Coralline red algae have existed for 300 million years longer than previously presumed

January 17, 2019, University of Erlangen-Nuremberg
The newly discovered coralline red algae Aguirrea fluegelii in a thin section. Credit: FAU/Sebastian Teichert

Coralline red algae have existed for 130 million years—in other words since the Cretaceous Period, the time of the dinosaurs. At least this was the established view of palaeontologists all over the world until now. However, this classification will now have to be revised after fossils discovered by researchers at GeoZentrum Nordbayern at Friedrich-Alexander-Universität Erlangen-Nürnberg (FAU) in conjunction with researchers at La Trobe University in Melbourne, Australia, prove that coralline red algae existed as far back as 430 million years ago.

The discovery made by FAU palaeontologists Dr. Sebastian Teichert, Prof. Dr. Axel Munnecke and their Australian colleague Dr. William Woelkerling has far-reaching consequences. "Our finds mean that we must now look at the in a completely new way," explains Teichert. Up to now, a higher age for coralline red was thought to be so unlikely that fossils found in layers of rock older than the Cretaceous Period were not even considered as coralline red algae simply due to their age. The record comprises all documented occurrences of fossils and is the essential source of information about how life on earth developed. A re-evaluation of the fossils in the record could help scientists to answer new questions regarding the development of coralline red algae.

Ecosystem engineers in the making

"The fact that coralline red algae occur so much earlier in the earth's history sheds new light on several issues in ecology," says Teichert. Red algae play an extremely important role in the world's oceans today. For example, their calcareous skeletons ensure that in the tropics remain stable and are even able to withstand heavy storms. In the arctic, on the other hand, red algae take on the role of so-called ecosystem engineers. Their growth provides habitat for a large number of other organisms.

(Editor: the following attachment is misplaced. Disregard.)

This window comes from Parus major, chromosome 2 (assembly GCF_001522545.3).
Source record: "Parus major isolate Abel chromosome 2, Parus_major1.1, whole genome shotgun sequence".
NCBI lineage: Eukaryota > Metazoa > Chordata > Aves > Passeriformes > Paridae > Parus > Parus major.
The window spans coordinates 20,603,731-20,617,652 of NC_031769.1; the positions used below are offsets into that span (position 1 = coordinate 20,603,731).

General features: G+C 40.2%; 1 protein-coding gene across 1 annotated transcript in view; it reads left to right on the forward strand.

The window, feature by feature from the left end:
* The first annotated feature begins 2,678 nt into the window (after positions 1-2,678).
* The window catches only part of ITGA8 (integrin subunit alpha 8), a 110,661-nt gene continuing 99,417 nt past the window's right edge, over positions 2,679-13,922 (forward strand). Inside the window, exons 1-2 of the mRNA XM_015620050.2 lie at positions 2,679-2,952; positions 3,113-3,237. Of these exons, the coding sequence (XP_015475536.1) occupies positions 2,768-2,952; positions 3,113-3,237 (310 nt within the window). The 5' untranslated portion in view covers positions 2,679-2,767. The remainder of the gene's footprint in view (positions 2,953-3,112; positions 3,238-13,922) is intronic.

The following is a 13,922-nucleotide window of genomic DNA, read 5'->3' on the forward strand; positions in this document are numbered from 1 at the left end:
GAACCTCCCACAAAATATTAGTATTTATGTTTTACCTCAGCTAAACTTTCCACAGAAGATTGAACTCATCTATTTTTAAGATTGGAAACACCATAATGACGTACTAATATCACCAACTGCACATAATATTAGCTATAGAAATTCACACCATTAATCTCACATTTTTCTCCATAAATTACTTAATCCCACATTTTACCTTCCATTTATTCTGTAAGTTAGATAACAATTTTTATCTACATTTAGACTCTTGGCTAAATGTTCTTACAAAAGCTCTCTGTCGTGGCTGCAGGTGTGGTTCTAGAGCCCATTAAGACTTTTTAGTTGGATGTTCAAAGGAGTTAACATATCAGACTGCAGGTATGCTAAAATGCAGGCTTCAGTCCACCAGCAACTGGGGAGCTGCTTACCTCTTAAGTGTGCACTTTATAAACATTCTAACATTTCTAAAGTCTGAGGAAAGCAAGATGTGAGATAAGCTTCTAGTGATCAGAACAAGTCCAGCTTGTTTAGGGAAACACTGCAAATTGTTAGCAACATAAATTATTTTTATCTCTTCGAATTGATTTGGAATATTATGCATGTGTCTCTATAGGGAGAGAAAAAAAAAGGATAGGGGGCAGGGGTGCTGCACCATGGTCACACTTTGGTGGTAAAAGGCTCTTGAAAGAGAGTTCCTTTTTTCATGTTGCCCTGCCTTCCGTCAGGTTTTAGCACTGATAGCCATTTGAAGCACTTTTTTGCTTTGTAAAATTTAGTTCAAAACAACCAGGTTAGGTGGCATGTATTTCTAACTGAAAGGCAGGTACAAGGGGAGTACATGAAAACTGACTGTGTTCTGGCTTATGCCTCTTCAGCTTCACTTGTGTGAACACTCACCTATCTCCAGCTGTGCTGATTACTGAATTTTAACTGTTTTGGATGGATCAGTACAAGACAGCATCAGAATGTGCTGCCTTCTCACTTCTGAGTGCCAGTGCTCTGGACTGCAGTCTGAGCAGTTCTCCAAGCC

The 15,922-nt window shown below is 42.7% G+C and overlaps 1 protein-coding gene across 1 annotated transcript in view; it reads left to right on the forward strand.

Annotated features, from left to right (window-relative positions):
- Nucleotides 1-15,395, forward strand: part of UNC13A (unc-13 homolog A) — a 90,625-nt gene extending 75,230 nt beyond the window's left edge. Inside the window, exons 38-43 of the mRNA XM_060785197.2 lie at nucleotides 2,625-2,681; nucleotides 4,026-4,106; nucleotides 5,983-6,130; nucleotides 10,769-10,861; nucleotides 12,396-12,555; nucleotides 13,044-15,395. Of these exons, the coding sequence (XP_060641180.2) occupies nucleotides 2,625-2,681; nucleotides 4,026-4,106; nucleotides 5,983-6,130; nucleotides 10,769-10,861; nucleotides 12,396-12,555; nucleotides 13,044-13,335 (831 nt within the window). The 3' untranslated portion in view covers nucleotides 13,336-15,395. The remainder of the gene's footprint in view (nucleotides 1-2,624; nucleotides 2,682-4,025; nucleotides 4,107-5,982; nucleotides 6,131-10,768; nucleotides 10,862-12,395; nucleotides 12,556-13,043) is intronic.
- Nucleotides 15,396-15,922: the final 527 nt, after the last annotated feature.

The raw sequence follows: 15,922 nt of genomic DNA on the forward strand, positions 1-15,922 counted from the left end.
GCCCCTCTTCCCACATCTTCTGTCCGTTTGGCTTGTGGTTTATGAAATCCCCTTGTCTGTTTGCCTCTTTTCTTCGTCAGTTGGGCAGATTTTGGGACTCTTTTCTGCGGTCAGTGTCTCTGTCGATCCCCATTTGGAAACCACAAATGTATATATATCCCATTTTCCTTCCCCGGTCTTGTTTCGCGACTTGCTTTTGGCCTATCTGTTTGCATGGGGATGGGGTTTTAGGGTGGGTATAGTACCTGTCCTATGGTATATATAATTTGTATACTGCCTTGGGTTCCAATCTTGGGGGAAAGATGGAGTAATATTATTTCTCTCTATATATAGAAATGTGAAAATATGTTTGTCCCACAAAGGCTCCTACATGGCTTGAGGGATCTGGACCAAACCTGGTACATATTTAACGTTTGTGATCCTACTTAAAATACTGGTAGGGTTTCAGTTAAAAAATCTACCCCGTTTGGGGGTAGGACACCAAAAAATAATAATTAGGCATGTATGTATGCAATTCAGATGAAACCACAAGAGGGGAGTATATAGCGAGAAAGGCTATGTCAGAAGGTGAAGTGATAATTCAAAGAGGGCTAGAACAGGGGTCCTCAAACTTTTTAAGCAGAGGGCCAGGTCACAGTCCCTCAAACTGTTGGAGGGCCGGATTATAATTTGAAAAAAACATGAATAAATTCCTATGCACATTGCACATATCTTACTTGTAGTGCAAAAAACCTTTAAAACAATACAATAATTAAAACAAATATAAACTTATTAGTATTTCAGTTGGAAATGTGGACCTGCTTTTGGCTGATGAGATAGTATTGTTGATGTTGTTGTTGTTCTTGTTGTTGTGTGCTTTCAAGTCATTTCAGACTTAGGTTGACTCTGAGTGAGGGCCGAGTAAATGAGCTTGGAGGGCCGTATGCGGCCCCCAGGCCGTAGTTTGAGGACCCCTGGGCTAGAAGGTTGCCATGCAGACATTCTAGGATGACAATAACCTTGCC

"It's still unclear why there is such a long period of time between the point when coralline red algae first occurred and the point when they became the ecosystem engineers they are today," says Teichert. "It's possible that coralline red algae needed several million years to adapt from the time they first occurred before they were able to perform their current function in the ecosystem."

Explore further: Algae fortifies coral reefs in past and present

More information: Sebastian Teichert et al, Coralline red algae from the Silurian of Gotland indicate that the order Corallinales (Corallinophycidae, Rhodophyta) is much older than previously thought, Palaeontology (2019). DOI: 10.1111/pala.12418

Related Stories

Algae fortifies coral reefs in past and present

August 28, 2017

The Great Barrier Reef, and most other large reefs around the world, owe their bulk in large part to a type of red algae that grows on corals and strengthens them. New research led by Anna Weiss, a Ph.D. candidate at The ...

Ocean acidification makes coralline algae less robust

February 8, 2016

Ocean acidification (the ongoing decrease in the pH of the Earth's oceans, caused by the uptake of CO2 from the atmosphere), is affecting the formation of the skeleton of coralline algae which play an important part in marine ...

Coral reef study traces indirect effects of overfishing

February 27, 2012

A study of the tropical coral reef system along the coastline of Kenya has found dramatic effects of overfishing that could threaten the long-term health of the reefs. Led by scientists at the University of California, Santa ...

Recommended for you

0 comments

Please sign in to add a comment. Registration is free, and takes less than a minute. Read more

Click here to reset your password.
Sign in to get notified via email when new comments are made.